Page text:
The Indian Institute of Science (IISc) research team has designed a robotic arm that can be manipulated by eye movement using a computer interface, to help people with Severe Speech and Motor Impairment (SSMI).
This interface is non-invasive since it is through a webcam and a computer, unlike other eye gaze-tracking devices that use head-mounted systems, according to Bengaluru-based IISc.
People with SSMI find it difficult to physically operate devices such as a joystick, mouse or trackball, or use speech recognition systems, it was noted.
Eye gaze-controlled computer interfaces can help them perform various tasks on par with their non-disabled peers.
To help people with SSMI (a condition caused by disorders like cerebral palsy), a research team at the Centre for Product Design and Manufacturing (CPDM), IISc, worked with young adult students who have SSMI at Vidya Sagar (formerly The Spastics Society of India) in Chennai, an institution for individuals with disabilities.
“Many of these students [with cerebral palsy] are not able to precisely focus at a single point in their visual field, due to uncontrolled gaze movement.
They are also not comfortable to look at all portions of the visual field equally,” says project lead Pradipta Biswas, Assistant Professor at CPDM.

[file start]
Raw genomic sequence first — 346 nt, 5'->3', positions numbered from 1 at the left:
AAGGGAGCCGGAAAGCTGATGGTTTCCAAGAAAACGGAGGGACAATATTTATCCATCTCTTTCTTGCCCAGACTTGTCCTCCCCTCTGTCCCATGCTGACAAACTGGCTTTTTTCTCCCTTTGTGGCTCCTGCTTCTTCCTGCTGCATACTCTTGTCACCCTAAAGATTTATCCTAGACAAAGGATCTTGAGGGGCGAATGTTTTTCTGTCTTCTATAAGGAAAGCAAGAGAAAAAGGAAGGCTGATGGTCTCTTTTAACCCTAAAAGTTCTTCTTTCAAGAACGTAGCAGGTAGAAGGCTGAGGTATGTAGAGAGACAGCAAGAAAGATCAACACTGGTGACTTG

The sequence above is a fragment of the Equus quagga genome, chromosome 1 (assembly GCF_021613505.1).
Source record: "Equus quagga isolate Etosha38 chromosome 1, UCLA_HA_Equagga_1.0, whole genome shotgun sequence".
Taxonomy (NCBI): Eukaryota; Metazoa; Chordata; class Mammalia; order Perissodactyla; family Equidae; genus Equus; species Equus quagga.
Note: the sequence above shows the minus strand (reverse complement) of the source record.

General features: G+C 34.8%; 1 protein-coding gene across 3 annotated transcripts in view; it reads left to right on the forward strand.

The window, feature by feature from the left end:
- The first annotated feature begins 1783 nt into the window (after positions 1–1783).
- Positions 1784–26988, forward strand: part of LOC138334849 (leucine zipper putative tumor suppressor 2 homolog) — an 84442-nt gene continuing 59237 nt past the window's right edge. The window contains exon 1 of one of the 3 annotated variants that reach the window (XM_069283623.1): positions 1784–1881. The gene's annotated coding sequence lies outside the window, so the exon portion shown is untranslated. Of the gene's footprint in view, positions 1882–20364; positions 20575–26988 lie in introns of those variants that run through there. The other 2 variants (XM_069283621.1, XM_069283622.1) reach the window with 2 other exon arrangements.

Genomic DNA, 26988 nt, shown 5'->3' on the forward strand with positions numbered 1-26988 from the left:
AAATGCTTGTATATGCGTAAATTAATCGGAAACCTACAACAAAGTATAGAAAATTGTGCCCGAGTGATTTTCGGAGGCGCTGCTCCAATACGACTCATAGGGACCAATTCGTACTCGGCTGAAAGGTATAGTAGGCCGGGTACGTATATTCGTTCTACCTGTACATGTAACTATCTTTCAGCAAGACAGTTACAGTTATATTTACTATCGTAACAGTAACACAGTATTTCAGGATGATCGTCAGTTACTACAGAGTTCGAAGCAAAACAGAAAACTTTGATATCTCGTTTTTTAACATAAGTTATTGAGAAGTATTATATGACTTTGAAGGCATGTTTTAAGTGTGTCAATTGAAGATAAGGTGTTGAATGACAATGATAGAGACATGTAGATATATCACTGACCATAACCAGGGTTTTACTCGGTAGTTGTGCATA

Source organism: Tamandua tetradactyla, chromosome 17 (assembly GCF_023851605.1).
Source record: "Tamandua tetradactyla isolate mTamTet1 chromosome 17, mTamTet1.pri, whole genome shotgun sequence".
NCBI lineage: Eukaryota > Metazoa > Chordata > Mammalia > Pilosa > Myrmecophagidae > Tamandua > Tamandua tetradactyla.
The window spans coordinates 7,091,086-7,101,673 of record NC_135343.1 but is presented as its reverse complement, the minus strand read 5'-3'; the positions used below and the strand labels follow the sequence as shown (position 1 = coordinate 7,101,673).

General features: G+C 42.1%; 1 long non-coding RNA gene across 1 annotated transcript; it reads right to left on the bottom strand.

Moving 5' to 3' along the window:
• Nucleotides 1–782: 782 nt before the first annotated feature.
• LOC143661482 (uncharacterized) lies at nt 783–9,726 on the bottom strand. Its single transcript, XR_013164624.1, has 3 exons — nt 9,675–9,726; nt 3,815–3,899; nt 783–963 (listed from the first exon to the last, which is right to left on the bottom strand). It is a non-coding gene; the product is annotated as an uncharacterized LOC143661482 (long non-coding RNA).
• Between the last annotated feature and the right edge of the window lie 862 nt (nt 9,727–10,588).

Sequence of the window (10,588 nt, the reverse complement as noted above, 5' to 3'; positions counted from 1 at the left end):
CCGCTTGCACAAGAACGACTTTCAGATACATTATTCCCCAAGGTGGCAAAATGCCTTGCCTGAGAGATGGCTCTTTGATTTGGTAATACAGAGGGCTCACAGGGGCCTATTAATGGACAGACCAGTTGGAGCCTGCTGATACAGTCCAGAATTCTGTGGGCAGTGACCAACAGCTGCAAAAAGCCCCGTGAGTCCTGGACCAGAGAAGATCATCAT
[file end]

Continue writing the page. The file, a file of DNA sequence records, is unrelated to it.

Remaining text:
Biswas and his team used computer vision and machine learning algorithms to analyze live feeds of facial videos from the users and were able to estimate where the user was looking.
They coupled this with an Augmented Reality application to allow the user to use a robotic arm for tasks like picking up and dropping objects, and placing them where they desire, as long as it was within reach of the robotic arm, according to an IISc statement.
One of the main applications of this eye gaze-controlled robotic arm is the rehabilitation of young adults with SSMI, through tasks such as fabric printing.
They usually require assistance in doing such tasks, as they can only do a small part of it by themselves.
Using the robotic arm designed by the researchers, people with SSMI can use their eye gaze to perform mechanical tasks that can help them work on handicrafts independently, it said.
This eye gaze-controlled interface has been deployed at Vidya Sagar and is in regular use.
“This validation and evaluation [of the interface and robotic arm] with end-users is a major contribution of the study,” says Biswas.
The students with SSMI are able to use the robotic manipulator almost as well as their non-disabled counterparts, and the results were the same during repeated trials.
This technology can also be used by younger individuals with SSMI, to move toys like cars.
“We are using play as a medium to teach new technologies, which they can use for the rest of their lives,” adds Biswas.
Further modifications to this tool could also allow young individuals with SSMI to use it for e-learning.
The authors believe that this interface is a step towards designing future technologies which ensure that physical impairments do not stand in the way of pedagogical training and professional lives of individuals with SSMI.
Biswas also says that such a system could be useful for automotive and aeronautical applications, as well as for developing collaborative robots used in smart manufacturing.
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